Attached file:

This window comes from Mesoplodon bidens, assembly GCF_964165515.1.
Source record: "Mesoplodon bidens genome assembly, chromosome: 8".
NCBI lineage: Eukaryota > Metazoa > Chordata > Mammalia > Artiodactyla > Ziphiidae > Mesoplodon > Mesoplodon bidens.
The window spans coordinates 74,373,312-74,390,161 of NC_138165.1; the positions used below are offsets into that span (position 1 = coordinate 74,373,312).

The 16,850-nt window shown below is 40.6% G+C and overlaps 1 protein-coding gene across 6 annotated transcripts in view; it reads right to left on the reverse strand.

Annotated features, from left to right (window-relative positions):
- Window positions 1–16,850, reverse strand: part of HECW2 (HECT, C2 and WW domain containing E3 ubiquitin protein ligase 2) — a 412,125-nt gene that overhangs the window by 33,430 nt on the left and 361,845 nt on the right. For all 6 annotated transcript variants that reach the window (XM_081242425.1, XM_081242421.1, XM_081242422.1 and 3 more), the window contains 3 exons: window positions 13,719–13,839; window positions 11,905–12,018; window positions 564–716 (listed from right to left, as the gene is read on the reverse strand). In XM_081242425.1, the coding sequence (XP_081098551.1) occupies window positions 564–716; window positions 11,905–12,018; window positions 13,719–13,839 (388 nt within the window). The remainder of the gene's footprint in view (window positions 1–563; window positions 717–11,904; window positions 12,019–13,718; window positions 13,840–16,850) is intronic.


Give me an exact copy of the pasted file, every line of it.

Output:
This window comes from Mesoplodon bidens, assembly GCF_964165515.1.
Source record: "Mesoplodon bidens genome assembly, chromosome: 8".
NCBI lineage: Eukaryota > Metazoa > Chordata > Mammalia > Artiodactyla > Ziphiidae > Mesoplodon > Mesoplodon bidens.
The window spans coordinates 74,373,312-74,390,161 of NC_138165.1; the positions used below are offsets into that span (position 1 = coordinate 74,373,312).

The 16,850-nt window shown below is 40.6% G+C and overlaps 1 protein-coding gene across 6 annotated transcripts in view; it reads right to left on the reverse strand.

Annotated features, from left to right (window-relative positions):
- Window positions 1–16,850, reverse strand: part of HECW2 (HECT, C2 and WW domain containing E3 ubiquitin protein ligase 2) — a 412,125-nt gene that overhangs the window by 33,430 nt on the left and 361,845 nt on the right. For all 6 annotated transcript variants that reach the window (XM_081242425.1, XM_081242421.1, XM_081242422.1 and 3 more), the window contains 3 exons: window positions 13,719–13,839; window positions 11,905–12,018; window positions 564–716 (listed from right to left, as the gene is read on the reverse strand). In XM_081242425.1, the coding sequence (XP_081098551.1) occupies window positions 564–716; window positions 11,905–12,018; window positions 13,719–13,839 (388 nt within the window). The remainder of the gene's footprint in view (window positions 1–563; window positions 717–11,904; window positions 12,019–13,718; window positions 13,840–16,850) is intronic.